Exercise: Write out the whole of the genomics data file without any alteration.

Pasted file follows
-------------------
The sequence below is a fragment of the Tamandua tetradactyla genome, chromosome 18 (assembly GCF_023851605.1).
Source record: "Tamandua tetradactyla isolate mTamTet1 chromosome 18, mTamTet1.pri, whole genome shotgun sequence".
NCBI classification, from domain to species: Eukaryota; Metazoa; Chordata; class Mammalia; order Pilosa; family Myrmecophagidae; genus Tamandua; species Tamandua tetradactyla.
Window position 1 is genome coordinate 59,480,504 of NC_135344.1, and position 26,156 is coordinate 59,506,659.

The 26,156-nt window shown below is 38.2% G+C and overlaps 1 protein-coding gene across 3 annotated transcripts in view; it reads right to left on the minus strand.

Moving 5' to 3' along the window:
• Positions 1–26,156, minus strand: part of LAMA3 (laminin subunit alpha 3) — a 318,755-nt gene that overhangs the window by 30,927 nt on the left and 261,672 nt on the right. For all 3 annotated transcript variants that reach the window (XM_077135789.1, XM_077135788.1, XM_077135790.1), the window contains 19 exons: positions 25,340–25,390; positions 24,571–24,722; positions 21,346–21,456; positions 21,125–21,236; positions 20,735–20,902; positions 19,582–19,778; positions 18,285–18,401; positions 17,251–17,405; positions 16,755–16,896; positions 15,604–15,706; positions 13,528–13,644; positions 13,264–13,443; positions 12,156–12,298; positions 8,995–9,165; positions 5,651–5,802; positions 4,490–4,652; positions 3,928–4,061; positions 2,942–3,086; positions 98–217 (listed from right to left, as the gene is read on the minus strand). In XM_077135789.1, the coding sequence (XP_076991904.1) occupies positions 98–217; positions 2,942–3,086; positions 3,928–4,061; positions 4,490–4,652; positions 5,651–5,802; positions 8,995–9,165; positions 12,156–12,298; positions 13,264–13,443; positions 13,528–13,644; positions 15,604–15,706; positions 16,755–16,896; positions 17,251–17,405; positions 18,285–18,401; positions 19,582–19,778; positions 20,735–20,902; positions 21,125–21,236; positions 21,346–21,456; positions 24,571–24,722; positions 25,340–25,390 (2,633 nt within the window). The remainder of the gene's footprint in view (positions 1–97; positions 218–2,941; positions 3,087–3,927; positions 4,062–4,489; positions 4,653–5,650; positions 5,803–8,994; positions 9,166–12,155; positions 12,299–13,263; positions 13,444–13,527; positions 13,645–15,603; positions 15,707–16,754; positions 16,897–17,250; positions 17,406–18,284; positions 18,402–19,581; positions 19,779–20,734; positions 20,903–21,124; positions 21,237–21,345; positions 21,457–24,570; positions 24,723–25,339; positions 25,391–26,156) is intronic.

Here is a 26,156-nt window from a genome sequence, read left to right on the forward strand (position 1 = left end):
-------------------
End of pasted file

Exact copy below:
The sequence below is a fragment of the Tamandua tetradactyla genome, chromosome 18 (assembly GCF_023851605.1).
Source record: "Tamandua tetradactyla isolate mTamTet1 chromosome 18, mTamTet1.pri, whole genome shotgun sequence".
NCBI classification, from domain to species: Eukaryota; Metazoa; Chordata; class Mammalia; order Pilosa; family Myrmecophagidae; genus Tamandua; species Tamandua tetradactyla.
Window position 1 is genome coordinate 59,480,504 of NC_135344.1, and position 26,156 is coordinate 59,506,659.

The 26,156-nt window shown below is 38.2% G+C and overlaps 1 protein-coding gene across 3 annotated transcripts in view; it reads right to left on the minus strand.

Moving 5' to 3' along the window:
• Positions 1–26,156, minus strand: part of LAMA3 (laminin subunit alpha 3) — a 318,755-nt gene that overhangs the window by 30,927 nt on the left and 261,672 nt on the right. For all 3 annotated transcript variants that reach the window (XM_077135789.1, XM_077135788.1, XM_077135790.1), the window contains 19 exons: positions 25,340–25,390; positions 24,571–24,722; positions 21,346–21,456; positions 21,125–21,236; positions 20,735–20,902; positions 19,582–19,778; positions 18,285–18,401; positions 17,251–17,405; positions 16,755–16,896; positions 15,604–15,706; positions 13,528–13,644; positions 13,264–13,443; positions 12,156–12,298; positions 8,995–9,165; positions 5,651–5,802; positions 4,490–4,652; positions 3,928–4,061; positions 2,942–3,086; positions 98–217 (listed from right to left, as the gene is read on the minus strand). In XM_077135789.1, the coding sequence (XP_076991904.1) occupies positions 98–217; positions 2,942–3,086; positions 3,928–4,061; positions 4,490–4,652; positions 5,651–5,802; positions 8,995–9,165; positions 12,156–12,298; positions 13,264–13,443; positions 13,528–13,644; positions 15,604–15,706; positions 16,755–16,896; positions 17,251–17,405; positions 18,285–18,401; positions 19,582–19,778; positions 20,735–20,902; positions 21,125–21,236; positions 21,346–21,456; positions 24,571–24,722; positions 25,340–25,390 (2,633 nt within the window). The remainder of the gene's footprint in view (positions 1–97; positions 218–2,941; positions 3,087–3,927; positions 4,062–4,489; positions 4,653–5,650; positions 5,803–8,994; positions 9,166–12,155; positions 12,299–13,263; positions 13,444–13,527; positions 13,645–15,603; positions 15,707–16,754; positions 16,897–17,250; positions 17,406–18,284; positions 18,402–19,581; positions 19,779–20,734; positions 20,903–21,124; positions 21,237–21,345; positions 21,457–24,570; positions 24,723–25,339; positions 25,391–26,156) is intronic.

Here is a 26,156-nt window from a genome sequence, read left to right on the forward strand (position 1 = left end):